People spend billions of dollars during the Christmas period, and every business wants to ensure as many go to them as possible. Knowing what consumers are looking for in their purchases, and how that varies in different situations, is integral to this. By looking at the simple—albeit not very wintry—example of buying ice cream, researchers analyzed the consumer behavior at the heart of this seasonal spending spree.
Yan-Kwang Chen and Pei-Shan Tsai of the National Taichung University of Science and Technology, Taiwan, working with Fei-Rung Chiu of the Overseas Chinese University, Taiwan, interviewed 68 participants in their qualitative study, “A customer value analysis of Taiwan ice cream market: a means-end chain approach across consumption situations”, published on December 8, 2015 in SpringerPlus.
Using answers from a questionnaire, the team determined the means-end chain of each ice-cream-shopper. The means-end chain links the attributes of a product a consumer is looking for (means) to the goals they want to achieve with the purchase (end) via the consequences of consuming that product.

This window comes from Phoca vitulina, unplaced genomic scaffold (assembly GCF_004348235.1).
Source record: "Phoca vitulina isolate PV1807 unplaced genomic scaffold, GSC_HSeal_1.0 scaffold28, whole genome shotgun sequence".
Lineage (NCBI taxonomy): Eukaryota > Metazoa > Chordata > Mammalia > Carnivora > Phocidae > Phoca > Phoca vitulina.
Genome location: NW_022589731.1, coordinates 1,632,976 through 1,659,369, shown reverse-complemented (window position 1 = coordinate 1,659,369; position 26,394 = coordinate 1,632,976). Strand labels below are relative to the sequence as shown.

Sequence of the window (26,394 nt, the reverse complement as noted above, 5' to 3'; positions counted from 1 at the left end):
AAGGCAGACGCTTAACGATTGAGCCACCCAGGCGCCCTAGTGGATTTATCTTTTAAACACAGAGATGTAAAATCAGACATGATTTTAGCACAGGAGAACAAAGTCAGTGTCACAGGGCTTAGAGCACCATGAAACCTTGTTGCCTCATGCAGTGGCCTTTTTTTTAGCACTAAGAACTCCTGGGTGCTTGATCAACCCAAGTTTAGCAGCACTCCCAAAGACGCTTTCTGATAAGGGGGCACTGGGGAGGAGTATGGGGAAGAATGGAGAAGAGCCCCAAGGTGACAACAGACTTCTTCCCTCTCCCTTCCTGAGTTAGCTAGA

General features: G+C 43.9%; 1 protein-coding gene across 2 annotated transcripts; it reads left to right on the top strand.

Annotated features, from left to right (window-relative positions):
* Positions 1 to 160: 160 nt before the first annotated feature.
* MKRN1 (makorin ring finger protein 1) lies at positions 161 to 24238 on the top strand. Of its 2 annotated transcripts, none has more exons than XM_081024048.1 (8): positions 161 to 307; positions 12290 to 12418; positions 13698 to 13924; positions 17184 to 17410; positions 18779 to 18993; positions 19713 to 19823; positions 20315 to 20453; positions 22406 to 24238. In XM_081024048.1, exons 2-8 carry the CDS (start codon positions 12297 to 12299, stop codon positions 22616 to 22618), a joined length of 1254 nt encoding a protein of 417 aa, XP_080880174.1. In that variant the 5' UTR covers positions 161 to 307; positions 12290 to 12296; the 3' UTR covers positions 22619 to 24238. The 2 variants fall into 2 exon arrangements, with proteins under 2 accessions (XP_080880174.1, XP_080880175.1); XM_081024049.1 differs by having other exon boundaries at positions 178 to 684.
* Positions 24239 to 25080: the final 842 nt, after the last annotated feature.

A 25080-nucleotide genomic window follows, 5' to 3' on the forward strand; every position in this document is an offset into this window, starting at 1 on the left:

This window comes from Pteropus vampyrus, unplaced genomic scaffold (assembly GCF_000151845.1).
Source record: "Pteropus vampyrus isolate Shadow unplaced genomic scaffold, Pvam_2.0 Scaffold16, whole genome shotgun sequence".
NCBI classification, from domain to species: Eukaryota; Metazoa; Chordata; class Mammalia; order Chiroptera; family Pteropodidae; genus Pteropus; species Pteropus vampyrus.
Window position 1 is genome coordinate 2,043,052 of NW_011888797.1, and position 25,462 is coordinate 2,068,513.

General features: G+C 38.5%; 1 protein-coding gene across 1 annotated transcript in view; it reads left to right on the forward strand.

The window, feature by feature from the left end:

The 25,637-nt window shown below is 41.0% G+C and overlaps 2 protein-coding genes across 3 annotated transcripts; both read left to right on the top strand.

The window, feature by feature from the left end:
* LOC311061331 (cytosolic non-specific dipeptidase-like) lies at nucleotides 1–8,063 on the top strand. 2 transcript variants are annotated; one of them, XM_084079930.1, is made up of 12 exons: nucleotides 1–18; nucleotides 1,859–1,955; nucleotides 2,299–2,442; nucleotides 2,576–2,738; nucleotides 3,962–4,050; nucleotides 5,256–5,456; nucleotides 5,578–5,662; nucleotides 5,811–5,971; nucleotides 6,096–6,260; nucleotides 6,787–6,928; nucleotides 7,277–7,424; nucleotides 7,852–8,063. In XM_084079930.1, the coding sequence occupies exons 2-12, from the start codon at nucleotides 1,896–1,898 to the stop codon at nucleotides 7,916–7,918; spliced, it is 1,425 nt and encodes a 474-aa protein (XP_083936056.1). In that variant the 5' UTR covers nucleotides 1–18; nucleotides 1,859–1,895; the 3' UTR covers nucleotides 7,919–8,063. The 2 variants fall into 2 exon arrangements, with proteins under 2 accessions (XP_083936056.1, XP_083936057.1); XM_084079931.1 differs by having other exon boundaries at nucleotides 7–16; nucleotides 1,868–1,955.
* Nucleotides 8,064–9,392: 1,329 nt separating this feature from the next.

For example, someone buying ice cream might look at the attributes of price to achieve the goal of living economically via the consequence of it being good value for money. The means-end chain in this situation would be price–good-value–economy.
This chain differs depending on the individual and, apparently, the situation they’re in. The group found that when participants were in more social situations, such as on a date or with friends, they placed greater value on the quality of the ice cream with the goal of gaining pleasure. However, participants out alone, or just satisfying an ice-cream-craving, were more interested in convenience than quality.
This may come as no surprise that people change their shopping habits depending on whom they’re with and the situation they’re in. After all, if anyone has ever panic-bought gifts alone on Christmas Eve, it is difficult to claim that one always has quality in mind.